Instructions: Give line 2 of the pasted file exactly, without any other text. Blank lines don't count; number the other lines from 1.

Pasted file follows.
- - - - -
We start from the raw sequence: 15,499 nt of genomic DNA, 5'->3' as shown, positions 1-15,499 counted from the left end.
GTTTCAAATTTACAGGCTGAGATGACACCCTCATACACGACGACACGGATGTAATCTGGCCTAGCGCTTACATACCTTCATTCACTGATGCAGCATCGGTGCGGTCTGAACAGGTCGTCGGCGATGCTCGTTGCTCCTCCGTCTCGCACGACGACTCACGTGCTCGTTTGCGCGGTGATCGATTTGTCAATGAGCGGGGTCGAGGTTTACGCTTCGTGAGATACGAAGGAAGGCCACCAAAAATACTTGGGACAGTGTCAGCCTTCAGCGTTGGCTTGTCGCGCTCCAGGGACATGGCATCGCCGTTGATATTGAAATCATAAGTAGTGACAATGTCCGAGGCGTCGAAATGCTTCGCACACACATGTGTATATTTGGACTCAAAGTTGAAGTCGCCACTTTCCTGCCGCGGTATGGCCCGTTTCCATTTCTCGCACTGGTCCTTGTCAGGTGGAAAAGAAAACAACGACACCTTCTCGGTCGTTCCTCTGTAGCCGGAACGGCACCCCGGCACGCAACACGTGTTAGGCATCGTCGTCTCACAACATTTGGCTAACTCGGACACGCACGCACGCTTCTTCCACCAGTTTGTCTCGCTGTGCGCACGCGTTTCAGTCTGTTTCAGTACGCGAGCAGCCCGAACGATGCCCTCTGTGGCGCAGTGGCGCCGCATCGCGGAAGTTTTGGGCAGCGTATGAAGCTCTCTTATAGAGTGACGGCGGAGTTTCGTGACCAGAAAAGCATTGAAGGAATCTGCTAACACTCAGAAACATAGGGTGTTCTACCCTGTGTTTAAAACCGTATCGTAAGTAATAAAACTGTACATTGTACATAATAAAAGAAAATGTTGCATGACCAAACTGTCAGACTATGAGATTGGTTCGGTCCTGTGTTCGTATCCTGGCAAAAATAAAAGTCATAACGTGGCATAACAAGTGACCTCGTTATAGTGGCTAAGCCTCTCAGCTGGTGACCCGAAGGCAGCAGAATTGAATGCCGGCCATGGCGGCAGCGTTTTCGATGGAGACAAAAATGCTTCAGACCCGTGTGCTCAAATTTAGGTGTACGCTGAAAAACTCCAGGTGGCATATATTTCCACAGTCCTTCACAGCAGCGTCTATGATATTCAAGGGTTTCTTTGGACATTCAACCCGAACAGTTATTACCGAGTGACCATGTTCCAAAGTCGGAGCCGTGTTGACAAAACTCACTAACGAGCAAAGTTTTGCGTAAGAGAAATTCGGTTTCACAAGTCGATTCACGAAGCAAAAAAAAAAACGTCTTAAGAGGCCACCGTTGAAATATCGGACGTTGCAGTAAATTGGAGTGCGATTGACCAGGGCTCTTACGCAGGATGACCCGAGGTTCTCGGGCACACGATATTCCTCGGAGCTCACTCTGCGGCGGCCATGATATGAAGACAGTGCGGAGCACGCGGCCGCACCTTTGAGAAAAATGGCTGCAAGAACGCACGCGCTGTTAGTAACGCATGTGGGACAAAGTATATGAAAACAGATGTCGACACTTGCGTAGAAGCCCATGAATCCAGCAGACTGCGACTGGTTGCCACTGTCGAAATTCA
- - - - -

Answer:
GTTTCAAATTTACAGGCTGAGATGACACCCTCATACACGACGACACGGATGTAATCTGGCCTAGCGCTTACATACCTTCATTCACTGATGCAGCATCGGTGCGGTCTGAACAGGTCGTCGGCGATGCTCGTTGCTCCTCCGTCTCGCACGACGACTCACGTGCTCGTTTGCGCGGTGATCGATTTGTCAATGAGCGGGGTCGAGGTTTACGCTTCGTGAGATACGAAGGAAGGCCACCAAAAATACTTGGGACAGTGTCAGCCTTCAGCGTTGGCTTGTCGCGCTCCAGGGACATGGCATCGCCGTTGATATTGAAATCATAAGTAGTGACAATGTCCGAGGCGTCGAAATGCTTCGCACACACATGTGTATATTTGGACTCAAAGTTGAAGTCGCCACTTTCCTGCCGCGGTATGGCCCGTTTCCATTTCTCGCACTGGTCCTTGTCAGGTGGAAAAGAAAACAACGACACCTTCTCGGTCGTTCCTCTGTAGCCGGAACGGCACCCCGGCACGCAACACGTGTTAGGCATCGTCGTCTCACAACATTTGGCTAACTCGGACACGCACGCACGCTTCTTCCACCAGTTTGTCTCGCTGTGCGCACGCGTTTCAGTCTGTTTCAGTACGCGAGCAGCCCGAACGATGCCCTCTGTGGCGCAGTGGCGCCGCATCGCGGAAGTTTTGGGCAGCGTATGAAGCTCTCTTATAGAGTGACGGCGGAGTTTCGTGACCAGAAAAGCATTGAAGGAATCTGCTAACACTCAGAAACATAGGGTGTTCTACCCTGTGTTTAAAACCGTATCGTAAGTAATAAAACTGTACATTGTACATAATAAAAGAAAATGTTGCATGACCAAACTGTCAGACTATGAGATTGGTTCGGTCCTGTGTTCGTATCCTGGCAAAAATAAAAGTCATAACGTGGCATAACAAGTGACCTCGTTATAGTGGCTAAGCCTCTCAGCTGGTGACCCGAAGGCAGCAGAATTGAATGCCGGCCATGGCGGCAGCGTTTTCGATGGAGACAAAAATGCTTCAGACCCGTGTGCTCAAATTTAGGTGTACGCTGAAAAACTCCAGGTGGCATATATTTCCACAGTCCTTCACAGCAGCGTCTATGATATTCAAGGGTTTCTTTGGACATTCAACCCGAACAGTTATTACCGAGTGACCATGTTCCAAAGTCGGAGCCGTGTTGACAAAACTCACTAACGAGCAAAGTTTTGCGTAAGAGAAATTCGGTTTCACAAGTCGATTCACGAAGCAAAAAAAAAAACGTCTTAAGAGGCCACCGTTGAAATATCGGACGTTGCAGTAAATTGGAGTGCGATTGACCAGGGCTCTTACGCAGGATGACCCGAGGTTCTCGGGCACACGATATTCCTCGGAGCTCACTCTGCGGCGGCCATGATATGAAGACAGTGCGGAGCACGCGGCCGCACCTTTGAGAAAAATGGCTGCAAGAACGCACGCGCTGTTAGTAACGCATGTGGGACAAAGTATATGAAAACAGATGTCGACACTTGCGTAGAAGCCCATGAATCCAGCAGACTGCGACTGGTTGCCACTGTCGAAATTCA